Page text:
• Don’t pass when on narrow roads, bridges, or in tunnels.
  • Pass with caution only if there’s a dotted line on your side.
  • Pass with caution when you have checked that the passing lane is clear.
  • Pass with caution when you have made sure that you have plenty of space to do so safely.
  • Signal before you pass.
  • Pass at least ten miles per hour faster than the car you’re passing, while not exceeding the speed limit.
  • Make sure you have cleared the passed car with enough space before pulling back into your lane.

Major factors in accidents

  • Speed
  • Alcohol and drugs
  • Ignoring right-of-way
  • Tailgating
  • Improper passing and driving to the left of center
  • Fatigue
  • Reckless driving

Buying a used car

  • Look for a used car that has airbags.
  • Check the Consumer Guide Used Car Rating information for a listing of the good and bad points of used cars.
  • Check the horn, lights, heat, air-conditioning, brakes, seat belts, steering, and seats out before you buy.  Also look for evidence that indicates the car was in a major accident.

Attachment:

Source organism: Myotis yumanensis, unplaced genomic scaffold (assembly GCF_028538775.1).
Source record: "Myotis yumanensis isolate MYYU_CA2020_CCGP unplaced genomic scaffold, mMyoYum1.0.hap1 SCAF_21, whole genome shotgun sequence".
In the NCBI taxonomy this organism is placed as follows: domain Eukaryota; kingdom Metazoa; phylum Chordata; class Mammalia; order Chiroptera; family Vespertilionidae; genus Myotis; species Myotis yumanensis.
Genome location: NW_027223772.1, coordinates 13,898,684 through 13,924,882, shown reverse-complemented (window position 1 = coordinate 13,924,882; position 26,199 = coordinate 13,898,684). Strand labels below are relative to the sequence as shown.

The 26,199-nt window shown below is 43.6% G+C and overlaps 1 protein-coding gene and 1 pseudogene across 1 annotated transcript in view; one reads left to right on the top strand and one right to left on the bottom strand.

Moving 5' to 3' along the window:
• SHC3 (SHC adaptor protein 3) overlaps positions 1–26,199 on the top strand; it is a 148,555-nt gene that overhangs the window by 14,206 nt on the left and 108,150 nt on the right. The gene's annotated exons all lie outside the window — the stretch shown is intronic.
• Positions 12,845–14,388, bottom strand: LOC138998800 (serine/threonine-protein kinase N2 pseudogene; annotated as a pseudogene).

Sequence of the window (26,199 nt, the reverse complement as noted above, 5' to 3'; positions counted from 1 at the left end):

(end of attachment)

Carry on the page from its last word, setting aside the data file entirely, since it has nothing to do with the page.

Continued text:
• Check with previous owner for the car’s accident and maintenance record.  Some states will send you a car’s history for a fee if you provide the car’s identification number.
  • Have a trusted mechanic go over the car and alert you to any potential problems.
  • Check the car for evidence of tampering like any marks on the odometer or numbers that don’t line up.
  • Look at the tires.  If the odometer reads less than 25,000 miles, the car should have the original tires –and they should all be the same brand and probably radials.

DISTRACTIONS FUEL TEENS’ CRASHES

More teenagers are heeding warnings about drinking and driving, but they routinely face behind-the-wheel distractions from mobile phones to passengers that contribute to thousands of fatal crashes every year.  Teens often take the wheel amid commotion, angst or fatigue that would be challenging even for older drivers.

Researchers found that one teenage passenger with a teen driver doubles the risk of a fatal crash, while the risk is five times higher when two or more teens ride along.  Nearly 90% of teens reported seeing peers drive while talking on cell phones and more than half spotted drivers using hand-held games, listening devices or sending text messages. About 75 % said they see teens driving while tired or struggling with powerful emotions, such as worries about grades or relationships.